Wednesday, October 20, 2010

Here be Dragons...

Komodo National Park
The zodiac slows to a stop and we jump out, grabbing the sides we start hauling the inflatable up onto the beach. In the shade of a makeshift gazebo three men watch as we heave the boat up through the gentle surf and the skipper secures the anchor into the sand. He raises a hand, waddles up and sits with them. Another zodiac pulls up along side and assorted cabin boys, deck hands and a couple of kids from the galley jump out, football boots tied together by the laces swinging from their necks. A football is punted onto the beach and an enthusiastic and surprisingly skilful game of four a side breaks out. The skipped looks on ruefully. A torn Achilles tendon from another game on the beach a few months ago had ended his playing career. He smiles as I pass him and the welcoming committee. "No dragons here", he says playfully, "you'll not have to run" and gestures to my knee and the livid scar from surgery a few months prior, "..hopefully". "I'll out run you", I say, and he laughs translating for the three men of the welcoming committee, who smirk. One of the men, describing himself as the harbour master and sporting a rather natty uniform poses for a photo and another who must be in his 70's shimmies up a tree to pick fruit for the boat. We leave them to lengthy negotiations for the fruit and a prodigious, if mysterious, bag of green leaves and walk the kilometre or so up hill to the water filled volcanic caldera that crowns Satonda, tiny offerings of bleached coral and stones hanging from trees by twine marking the way. Wishes and prayers to the spirits of the still waters that fill the volcano.

Tambora wreathed in clouds
In 1816 the skies went dark across the world. The Year Without A Summer saw global temperatures plummet with crop failures and famine following. There were food riots across Europe and New York's Upper Bay froze over. Mary Shelley was so bored by the torrential rain and chill of that non-existent summer that she wrote Frankenstein and Joseph Smith so hungry that he moved to Palmyra, New York and ended up founding the Church of Jesus Christ and the Latter Day Saints. The cause of this mayhem was Mount Tambora, a neighbour to Satonda in the volcanic chain, scene of the largest volcanic eruption in modern times, an explosion with the force of an 800 megatonne nuclear blast. The violence of that day is wreathed in cloud and jungle vegetation today, with calm seas and twisting clouds over the summit but you can feel the threat in the mountain. Like nowhere else I've been these volcanic islands feel like they are out of time. A glance into the sky and pterodactyls might fly past, squinting into the tree line along the beach you might meet the eye of a raptor or T-Rex himself. There are still dinosaurs here and not just in the imagination.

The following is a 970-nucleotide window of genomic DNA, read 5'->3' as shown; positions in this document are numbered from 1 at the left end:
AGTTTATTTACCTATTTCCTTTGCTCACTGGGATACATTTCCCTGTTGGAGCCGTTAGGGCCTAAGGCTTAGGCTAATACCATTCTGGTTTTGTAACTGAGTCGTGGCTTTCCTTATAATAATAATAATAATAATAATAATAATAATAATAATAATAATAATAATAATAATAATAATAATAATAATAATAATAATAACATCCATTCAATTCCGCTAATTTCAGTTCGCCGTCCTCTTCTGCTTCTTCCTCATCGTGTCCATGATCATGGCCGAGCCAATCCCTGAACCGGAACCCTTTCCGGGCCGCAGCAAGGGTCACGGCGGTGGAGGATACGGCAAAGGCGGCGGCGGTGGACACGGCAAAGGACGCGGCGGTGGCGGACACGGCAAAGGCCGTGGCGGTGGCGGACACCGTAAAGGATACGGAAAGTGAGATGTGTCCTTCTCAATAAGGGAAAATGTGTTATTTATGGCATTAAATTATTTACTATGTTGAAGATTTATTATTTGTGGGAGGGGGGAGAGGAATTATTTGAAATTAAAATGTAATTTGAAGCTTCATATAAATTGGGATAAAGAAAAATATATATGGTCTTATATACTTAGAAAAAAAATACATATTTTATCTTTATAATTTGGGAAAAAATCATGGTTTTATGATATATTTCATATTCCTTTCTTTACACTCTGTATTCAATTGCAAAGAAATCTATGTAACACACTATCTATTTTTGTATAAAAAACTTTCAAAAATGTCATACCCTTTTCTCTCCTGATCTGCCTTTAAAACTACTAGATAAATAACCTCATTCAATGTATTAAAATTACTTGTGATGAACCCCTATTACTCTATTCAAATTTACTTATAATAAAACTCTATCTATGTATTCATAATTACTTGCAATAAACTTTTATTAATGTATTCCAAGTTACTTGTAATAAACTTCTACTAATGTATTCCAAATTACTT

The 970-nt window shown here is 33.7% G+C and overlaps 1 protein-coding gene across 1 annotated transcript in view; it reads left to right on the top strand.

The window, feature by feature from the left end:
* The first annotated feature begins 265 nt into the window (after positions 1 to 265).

Komodo Dragon
The visitor centre on the island of Komodo is a solid wooden structure with a raised verandah where you can order a thick powdery Balinese coffee and hang out with the national park rangers. The rest of the dive boat have gone up the trail with a guide, a young guy armed with a forked stick for fending off any inquisitive  dragons. I'd been warned that the trail was hard going in the heat and that I was better off staying with the crew given my knee was still healing. In a whispered aside I was told that I probably stood a better chance of spotting a dragon that way anyway as the resident population were quite used to humans and often lumbered past the coffee stand. Drinking the bitter dusty coffee and sharing a smoke with the skipper and one of the dive guides, an irascible Brummie by the name of John, we didn't have to wait too long for a two metre female to stroll past the verandah.

It's a very singular moment, your first encounter with a Komodo dragon. Some small part of your brain, a tiny shard of genetic memory screams, "Dinosaur!" and there's a nagging feeling you should climb the nearest tree. The largest of the monitor lizards, the dragon has been unchanged for 4 million years. Not quite a dinosaur but it looks old, looks, like the landscape, like it's materialised from another age and that the gulf of time that separates it  from you is vast, cold and alien. An off duty guide grabs his forked stick and gestures for me to follow him.  He places a hand gently on my shoulder as we approach, indicating we've got close enough. It's mating season and  so everyone is a bit frisky and given the startling turn of speed that the animal can turn on  when called for, discretion is the greater part of valour in this instance. Up close the animal is untroubled by our appearance, flicking it's vast forked tongue backwards and forwards, teasing an appraisal of us out of the air. Later on the island of Rinca we learn that the animals there are no so tame and are told the story of a sunbathing German tourist dragged away for lunch, a tale so layered with the  patina of retelling that I'm pretty sure it's not true. Why are they always German in these sorts of stories? And naked?

Back on Komodo, true to form the rest of the passengers on the boat turned up drenched in sweat not having seen a single dragon. I cheerfully point out one for them that's just appeared by the gift shop. I was not popular.


Daniel said...

This is an excellent post... I love the panoramic pictures, and hope I can swing seeing a Komodo Dragon someday. Thanks for sharing.

Pakistan Society of Nuclear Medicine - PSNM said...

ohhh yup great post.and lovely pics.

tahoe treasure chest said...

What a bunch of beautiful creatures, thank you so much for sharing this!